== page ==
Read the full article on No Tech Magazine.
Photo: iTrump: Warwick Junction
Design with the Other 90%: CITIES features sixty projects, proposals, and solutions that address the complex issues arising from the unprecedented rise of informal settlements in emerging and developing economies. Divided into six themes—Exchange, Reveal, Adapt, Include, Prosper and Access—to help orient the visitor, the exhibition shines the spotlight on communities, designers, architects, and private, civic, and public organizations that are working together to formulate innovative approaches to urban planning, affordable housing, entrepreneurship, nonformal education, public health, and more.
Design with the Other 90%: CITIES is the second in a series of themed exhibitions that demonstrate how design can be a dynamic force in transforming and, in many cases, saving lives. The first exhibition, in 2007, Design for the Other 90%, focused on design solutions that addressed the most basic needs of the 90% of the world’s population not traditionally served by professional designers.
Organized by Smithsonian’s Cooper-Hewitt, National Design Museum, Design with the Other 90%: CITIES will be on view at the United Nations in New York City from October 17,2011 through January 9, 2012, and is available to travel in the United States and internationally beginning February 2012.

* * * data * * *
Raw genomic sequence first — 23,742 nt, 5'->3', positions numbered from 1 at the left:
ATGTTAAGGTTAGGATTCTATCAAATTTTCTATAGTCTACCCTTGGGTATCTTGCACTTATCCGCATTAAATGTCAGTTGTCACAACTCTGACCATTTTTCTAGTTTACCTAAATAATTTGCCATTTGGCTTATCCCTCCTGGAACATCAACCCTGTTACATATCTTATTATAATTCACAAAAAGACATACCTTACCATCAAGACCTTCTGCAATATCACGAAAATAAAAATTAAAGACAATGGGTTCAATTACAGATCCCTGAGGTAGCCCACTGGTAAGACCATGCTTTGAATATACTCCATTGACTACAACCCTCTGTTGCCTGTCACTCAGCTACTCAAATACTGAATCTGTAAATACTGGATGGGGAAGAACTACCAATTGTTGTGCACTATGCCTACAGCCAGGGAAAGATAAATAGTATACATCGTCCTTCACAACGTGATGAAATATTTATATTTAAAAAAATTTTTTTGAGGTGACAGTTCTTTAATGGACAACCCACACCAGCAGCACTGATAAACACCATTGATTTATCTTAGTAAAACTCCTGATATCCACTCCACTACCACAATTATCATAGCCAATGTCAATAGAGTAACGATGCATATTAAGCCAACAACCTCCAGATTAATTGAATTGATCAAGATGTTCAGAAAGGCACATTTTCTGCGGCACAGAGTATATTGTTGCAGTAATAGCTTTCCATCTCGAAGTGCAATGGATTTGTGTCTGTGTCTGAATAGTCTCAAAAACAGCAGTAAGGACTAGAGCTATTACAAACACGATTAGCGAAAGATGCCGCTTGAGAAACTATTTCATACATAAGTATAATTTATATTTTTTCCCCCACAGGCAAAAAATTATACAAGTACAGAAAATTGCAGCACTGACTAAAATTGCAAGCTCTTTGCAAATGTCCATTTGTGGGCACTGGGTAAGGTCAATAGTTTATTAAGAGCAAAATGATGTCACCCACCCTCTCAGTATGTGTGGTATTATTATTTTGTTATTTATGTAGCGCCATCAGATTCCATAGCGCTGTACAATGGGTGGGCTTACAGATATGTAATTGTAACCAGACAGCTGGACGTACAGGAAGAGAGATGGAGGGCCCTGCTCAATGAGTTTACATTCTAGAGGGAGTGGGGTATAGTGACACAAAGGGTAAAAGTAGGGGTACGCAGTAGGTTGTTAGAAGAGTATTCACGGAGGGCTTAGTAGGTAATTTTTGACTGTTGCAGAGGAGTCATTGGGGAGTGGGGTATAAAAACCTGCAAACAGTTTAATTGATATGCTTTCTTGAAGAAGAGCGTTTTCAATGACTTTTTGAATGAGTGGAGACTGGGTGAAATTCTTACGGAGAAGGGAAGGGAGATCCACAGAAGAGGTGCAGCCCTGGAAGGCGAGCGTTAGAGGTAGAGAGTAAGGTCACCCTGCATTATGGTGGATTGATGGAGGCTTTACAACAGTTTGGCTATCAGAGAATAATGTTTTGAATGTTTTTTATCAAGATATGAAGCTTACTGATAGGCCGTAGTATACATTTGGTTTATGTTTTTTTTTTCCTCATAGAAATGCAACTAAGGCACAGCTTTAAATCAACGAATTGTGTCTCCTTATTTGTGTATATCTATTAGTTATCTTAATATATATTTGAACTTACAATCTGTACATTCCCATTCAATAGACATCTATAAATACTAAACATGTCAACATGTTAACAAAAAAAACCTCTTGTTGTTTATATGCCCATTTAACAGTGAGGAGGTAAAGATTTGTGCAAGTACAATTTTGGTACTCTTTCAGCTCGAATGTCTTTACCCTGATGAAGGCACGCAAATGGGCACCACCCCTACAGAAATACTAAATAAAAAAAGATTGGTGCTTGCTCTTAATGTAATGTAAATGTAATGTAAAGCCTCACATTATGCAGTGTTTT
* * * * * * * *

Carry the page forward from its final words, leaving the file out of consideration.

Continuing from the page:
Check out iTRUMP: Warwick Junction – a transformation of informal markets in Durban to flexible, low-cost structures and furnishings that support the local economy and provide opportunities for other industries to develop. KA
Posted in seeking by Kate Archdeacon on April 1st, 2011
Image © People and Planet Diary 2011
The People & Planet International Photography Competition is open to amateur and professional photographers anywhere in the world. The competition aims to select 53 photos to be published in the 2012 People & Planet: Social Justice & Environment Diary & Calendar, which raise money for a group of Australian charities .
We’re looking for 53 images of people, places or things which tell a story about a social-justice or environment issue. Photos of almost any genre will be accepted, including portraits, landscapes, animals, objects, or any combination of these. We particularly like photos which tell “good news” stories about social-justice or the environment. With 53 spots up for grabs, this is an incredible opportunity to have your photos published and achieve international fame!
You can submit up to 4 photos per entrant. All submitted photos must be accompanied by 3-5 sentences describing the image and the social-justice or environment issues which are raised by the photo. Photos will be assessed jointly with the accompanying description.
The People & Planet International Photography Competition is open to everyone, and we particularly encourage people living in the developing/majority world to enter.
1st Prize: A$1,300
2nd Prize: A$350
Diary Cover Prize: A$350
Entries close 31 May 2011